Both sides of my parents’ families were interned during the war. However, since three of my grandparents passed away before I was even 10 years old, I never really had much opportunity to speak to them about their experiences. My paternal grandmother was the only one who really remembered the internment years and she lived until my adulthood. Unfortunately for me, she rarely spoke about that period in her life and I didn’t press her for information.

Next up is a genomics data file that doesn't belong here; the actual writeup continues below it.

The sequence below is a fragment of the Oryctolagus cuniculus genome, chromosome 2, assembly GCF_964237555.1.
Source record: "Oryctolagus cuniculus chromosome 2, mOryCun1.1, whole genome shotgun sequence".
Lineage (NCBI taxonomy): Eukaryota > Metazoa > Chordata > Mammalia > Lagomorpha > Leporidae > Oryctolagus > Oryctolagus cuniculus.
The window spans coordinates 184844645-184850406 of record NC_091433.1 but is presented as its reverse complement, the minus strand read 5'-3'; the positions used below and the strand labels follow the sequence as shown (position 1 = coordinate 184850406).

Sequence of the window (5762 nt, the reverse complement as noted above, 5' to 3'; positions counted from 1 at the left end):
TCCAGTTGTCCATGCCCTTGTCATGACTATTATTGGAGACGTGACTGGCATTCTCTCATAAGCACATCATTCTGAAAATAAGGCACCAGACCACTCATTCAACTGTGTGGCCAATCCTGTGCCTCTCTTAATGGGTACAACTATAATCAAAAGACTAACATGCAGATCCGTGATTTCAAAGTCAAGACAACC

Unfortunately it wasn’t until my early 30’s that I finally felt compelled to learn more about this critical time in my family’s history and learned to embrace my JC heritage. I joined the Tonari Gumi Board of Directors in 2006, and in 2008, I joined the committee to help organize and host the 20thredress anniversary event at Nikkei Centre. Of importance to me, it was during my involvement with organizing a youth panel for the event that I learned of my grandfather Motoi Iwanaka’s involvement with the grassroots movement for redress in the 80s. It was such a shame that he passed prior to realizing his dream of redress for JCs.